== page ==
During the break, Loggins confided to Duff that he was feeling intimidated. When the break was over, Duff just had him ride around for a few minutes to do a few live action shots. Then Duff went over and filmed the second horse rearing up into the sky for the Pegasus liftoff scene. He’d find a way to make it work without showing Loggins on the horse’s back. Besides, for most of the flight scenes, a model horse would be used. They had hired the guy who made the Pillsbury Doughboy to make the model. Given the limited budget and time crunch, Duff suggested slaughtering a pigeon and attaching its wings to the model horse, but the idea didn’t go over well, so more money had to be shelled out for the sculptor to carve wings out of foam.

In the days after the shoot, Duff worked like mad to get the footage edited and ready. He was doing fine on his own, but Loggins—who was increasingly influenced by advice from the Hollywood people around him—hired a woman to “help” Duff. She was the woman who would go on to write for the Knight Rider TV show in the 80’s, and she and Duff butted heads from the start. She ended up reporting to Loggins that Duff wasn’t doing things right. Loggins brought some Hollywood people to the studio and demanded that Duff show them what he had so far. This was impossible for Duff to do, since he was still working with unfinished layers that would later be combined into a composite film. Duff tried to explain the concept of a composite map to the Hollywood bigwigs, but they just got huffy and walked out. Loggins soon informed Duff that he was going to hire more people to “help”. Duff was wary. People from Columbia started showing up at Duff’s studio to pressure him into letting them take over the entire project. Duff wasn’t about to let that happen.

In the end, Loggins decided to kill the project. He demanded that Duff hand over the film so he’d have “something to show the accountants”. Duff refused. Not long after, most of the film disappeared from Duff’s studio. All that remained were a few seconds of discarded, unusable out-takes from the film, among which were the below images.

Loggins and Duff had a falling out after that. It’s been ages since they’ve spoken. It’s just as well, because Duff got tired of the Hollywood scene long ago. He regrets the lost business opportunities, but is glad that he didn’t sell out artistically. He doesn’t like to see the spirit of art commercialized. The change in Loggins seems to epitomize what Duff means. “When I knew Kenny in ’73, he was more like a hippie,” he told me. “But by ’76 he developed a Hollywood attitude. I was still wearing yellow bell bottoms to meetings, but Kenny was showing up in thousand dollar business suits.”

These days, Duff lives a quiet life south of Seattle, in a cozy house on the water. His housemate is a big fluffy white cat. (Yes, the cat pays rent.) Nearly every wall in the house is decorated with Duff's paintings, or with posters he designed. Within seconds of walking in, I was enchanted by the swirling motion and hues of green in his work. Here is a prime example:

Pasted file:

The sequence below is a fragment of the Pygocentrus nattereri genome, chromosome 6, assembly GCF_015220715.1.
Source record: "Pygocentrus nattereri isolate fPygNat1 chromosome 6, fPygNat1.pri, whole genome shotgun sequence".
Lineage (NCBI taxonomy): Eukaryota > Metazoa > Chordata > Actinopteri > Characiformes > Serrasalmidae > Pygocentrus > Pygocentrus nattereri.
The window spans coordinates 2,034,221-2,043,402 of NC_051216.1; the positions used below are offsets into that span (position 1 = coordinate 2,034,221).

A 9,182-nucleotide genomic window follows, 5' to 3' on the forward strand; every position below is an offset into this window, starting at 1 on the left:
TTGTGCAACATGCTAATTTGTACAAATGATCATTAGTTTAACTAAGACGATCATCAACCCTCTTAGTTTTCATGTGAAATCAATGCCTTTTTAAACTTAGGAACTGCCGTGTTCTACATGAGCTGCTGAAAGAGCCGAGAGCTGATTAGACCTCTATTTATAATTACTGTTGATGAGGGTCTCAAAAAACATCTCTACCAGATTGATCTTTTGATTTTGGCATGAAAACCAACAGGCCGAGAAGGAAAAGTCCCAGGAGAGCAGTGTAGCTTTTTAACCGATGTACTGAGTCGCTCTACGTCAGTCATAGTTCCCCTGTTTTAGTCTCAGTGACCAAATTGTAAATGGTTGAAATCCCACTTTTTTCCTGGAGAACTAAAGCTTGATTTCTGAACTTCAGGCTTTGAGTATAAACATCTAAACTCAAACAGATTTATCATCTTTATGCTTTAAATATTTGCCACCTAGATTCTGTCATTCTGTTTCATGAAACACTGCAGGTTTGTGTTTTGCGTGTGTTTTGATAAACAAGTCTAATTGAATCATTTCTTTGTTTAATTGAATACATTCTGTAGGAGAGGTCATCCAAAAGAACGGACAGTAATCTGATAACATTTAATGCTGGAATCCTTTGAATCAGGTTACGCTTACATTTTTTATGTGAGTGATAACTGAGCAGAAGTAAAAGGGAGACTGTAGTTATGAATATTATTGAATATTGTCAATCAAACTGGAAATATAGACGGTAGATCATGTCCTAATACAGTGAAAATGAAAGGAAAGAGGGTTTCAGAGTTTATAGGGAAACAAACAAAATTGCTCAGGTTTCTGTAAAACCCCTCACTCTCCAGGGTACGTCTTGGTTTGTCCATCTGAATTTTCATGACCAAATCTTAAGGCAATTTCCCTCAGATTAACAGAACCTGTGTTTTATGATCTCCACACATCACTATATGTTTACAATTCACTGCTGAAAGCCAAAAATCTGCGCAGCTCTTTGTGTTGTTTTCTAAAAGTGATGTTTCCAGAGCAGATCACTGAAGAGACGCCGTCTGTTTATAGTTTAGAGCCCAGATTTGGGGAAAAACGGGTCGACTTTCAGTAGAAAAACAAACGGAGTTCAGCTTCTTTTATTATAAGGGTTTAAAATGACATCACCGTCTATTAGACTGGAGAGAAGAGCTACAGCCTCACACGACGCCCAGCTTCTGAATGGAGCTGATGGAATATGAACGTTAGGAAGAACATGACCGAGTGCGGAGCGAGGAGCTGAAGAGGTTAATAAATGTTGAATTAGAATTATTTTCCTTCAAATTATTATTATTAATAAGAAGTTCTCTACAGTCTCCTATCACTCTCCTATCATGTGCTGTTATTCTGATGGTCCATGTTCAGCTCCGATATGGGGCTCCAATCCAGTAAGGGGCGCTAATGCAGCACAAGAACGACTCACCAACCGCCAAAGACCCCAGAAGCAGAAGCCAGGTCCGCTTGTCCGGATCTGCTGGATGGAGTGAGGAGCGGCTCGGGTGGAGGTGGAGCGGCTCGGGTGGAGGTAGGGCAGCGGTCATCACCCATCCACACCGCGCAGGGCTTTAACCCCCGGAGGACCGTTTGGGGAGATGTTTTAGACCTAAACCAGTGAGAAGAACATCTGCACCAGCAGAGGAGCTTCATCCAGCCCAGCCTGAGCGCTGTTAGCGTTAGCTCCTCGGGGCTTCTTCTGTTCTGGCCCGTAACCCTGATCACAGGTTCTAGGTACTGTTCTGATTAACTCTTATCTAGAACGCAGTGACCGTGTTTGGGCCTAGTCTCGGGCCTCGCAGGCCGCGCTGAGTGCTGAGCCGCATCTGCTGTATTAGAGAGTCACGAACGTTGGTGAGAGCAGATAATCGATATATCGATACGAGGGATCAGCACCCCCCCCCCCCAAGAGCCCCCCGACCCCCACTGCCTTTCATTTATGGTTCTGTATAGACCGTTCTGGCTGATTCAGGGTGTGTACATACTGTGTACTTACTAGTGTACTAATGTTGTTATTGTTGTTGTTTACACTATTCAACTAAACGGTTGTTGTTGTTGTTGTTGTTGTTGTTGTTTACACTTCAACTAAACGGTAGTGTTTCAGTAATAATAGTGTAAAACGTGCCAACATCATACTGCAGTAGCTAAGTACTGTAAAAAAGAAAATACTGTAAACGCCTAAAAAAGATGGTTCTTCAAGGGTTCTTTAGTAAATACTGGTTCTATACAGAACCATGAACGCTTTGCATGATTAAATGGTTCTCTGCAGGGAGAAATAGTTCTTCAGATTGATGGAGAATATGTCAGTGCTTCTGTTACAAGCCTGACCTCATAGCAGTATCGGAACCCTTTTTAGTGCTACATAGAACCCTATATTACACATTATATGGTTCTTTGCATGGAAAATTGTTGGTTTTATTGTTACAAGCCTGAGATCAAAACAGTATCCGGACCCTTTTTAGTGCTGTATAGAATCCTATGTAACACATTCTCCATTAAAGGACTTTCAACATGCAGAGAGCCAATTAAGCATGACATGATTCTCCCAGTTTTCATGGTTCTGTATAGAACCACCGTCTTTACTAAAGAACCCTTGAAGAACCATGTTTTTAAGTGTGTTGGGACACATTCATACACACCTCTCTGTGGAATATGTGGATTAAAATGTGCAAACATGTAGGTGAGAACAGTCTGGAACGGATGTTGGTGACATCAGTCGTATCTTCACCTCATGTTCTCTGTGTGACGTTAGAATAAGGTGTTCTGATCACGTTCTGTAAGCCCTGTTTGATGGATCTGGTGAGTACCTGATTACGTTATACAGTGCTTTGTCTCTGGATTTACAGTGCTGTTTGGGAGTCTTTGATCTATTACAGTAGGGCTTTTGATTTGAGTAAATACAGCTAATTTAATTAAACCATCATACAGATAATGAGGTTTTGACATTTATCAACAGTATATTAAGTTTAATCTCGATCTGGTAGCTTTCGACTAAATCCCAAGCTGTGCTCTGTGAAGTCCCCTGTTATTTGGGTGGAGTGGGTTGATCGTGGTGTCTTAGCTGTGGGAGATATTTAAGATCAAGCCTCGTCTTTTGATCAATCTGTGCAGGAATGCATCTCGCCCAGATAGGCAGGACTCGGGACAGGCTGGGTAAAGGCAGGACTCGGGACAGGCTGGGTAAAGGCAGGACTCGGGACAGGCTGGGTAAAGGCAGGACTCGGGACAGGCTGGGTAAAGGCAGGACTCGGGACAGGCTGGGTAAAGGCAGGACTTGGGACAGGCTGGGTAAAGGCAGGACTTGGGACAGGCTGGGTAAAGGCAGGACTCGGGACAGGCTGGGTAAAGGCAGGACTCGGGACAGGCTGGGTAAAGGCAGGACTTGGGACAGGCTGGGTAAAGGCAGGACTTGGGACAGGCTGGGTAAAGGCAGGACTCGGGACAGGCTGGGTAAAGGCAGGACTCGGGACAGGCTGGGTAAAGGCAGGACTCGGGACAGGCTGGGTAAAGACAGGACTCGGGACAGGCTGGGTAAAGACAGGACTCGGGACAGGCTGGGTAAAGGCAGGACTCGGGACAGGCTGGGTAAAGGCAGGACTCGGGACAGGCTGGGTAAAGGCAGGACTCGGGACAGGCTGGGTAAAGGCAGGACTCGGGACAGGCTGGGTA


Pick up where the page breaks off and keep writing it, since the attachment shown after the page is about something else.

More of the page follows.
Duff's paintings often combine humans and objects in unexpected, surreal ways. Here is another of my favorites:

One of my favorite aspects of Duff's style is how he plays with the proportions of the human body:

Here are two of Duff's other paintings:

Duff's other favorite medium is digital video. Many of h pieces feature eerily beautiful animated human faces lip syncing old folk songs or opera pieces. Here is one of my favorites:

To see more of Duff's videos, visit here.

I thought it would be nice to learn more about how Duff got his start in surreal art, so I emailed him some interview questions. Here are my questions and his responses:

How did you first get interested in art?

In Junior-High school I was kicked out of audio-visual because I made a zap-pop-sizzle booby trap on a 16mm projector that happened when a person plugged it in. I guess I was toying with "special effects" for cinema at an early age.

Good thing there was no homeland security in 1964.

The only elective class I could take in it's place was Art. In art class one day the teacher found that somebody had stuck pins in a kid's drawing on display. Not me. He gave us a very convincing lecture on why one should never destroy someone else' art. Then he gave us an assignment to make clay sculptures to be displayed in glass cases in the hall. He said we were to make something that would surprise the school.

So I made a small bust of a nude woman.

As I was making it the boys around me were teasing me suggesting about how to accent the detail.

Mr Salmon came behind me, grabbed my clay bust, and crushed it and walked away. I stood up and addressed the teacher.

"Mr. Salmon, I have a question."

"Yes, what is it?"

"Do you remember the lecture you gave us a few days ago about destroying other people's art?"


"Does that go for you too?"

He turned red and rushed out the room.

He returned 15 minutes later. Calmly told me to pull up a chair to his desk. He had something to tell me. "Duff, from now on you can do anything you want in this class regarding art projects, you can even do nothing and you will get an 'A'. As a matter of fact you'll get a final grade as 'A".

After that I enjoyed art, art meant freedom to me.

What made you move toward surrealist art and digital video?

In the early 70s I wanted to do animation but had no idea how to get into it. I was a projectionist in college which got me thinking about filmmaking. I made a psychedelic experimental film in 1970, influence by the DMT my chemistry major roommate was making.

In the 80s I was painting abstract and modern art. I experimented with time lapse painting after seeing a movie called The Mystery of Picasso where he painted for the camera from behind glass.

So my video-painting art was at the beginning not surreal. It was abstract, like Picasso, or Chagall.

It wasn't until I went to Vancouver Film School in 1996 to study high-end 3D animation that I got into surreal. The 3D tools seemed to favor the surreal. Now I seem to be drifting back to the abstract, which has no professional value.

Who were some of the artists that most inspired you?

Hundertwasser, Klee, Kandinski, Joan Miro, Pablo Picasso, Marc Chagall, Jackson Pollack, Alexander Cadler.

If you would like to contact Duff about his work, or find out when his next show is, send him an email at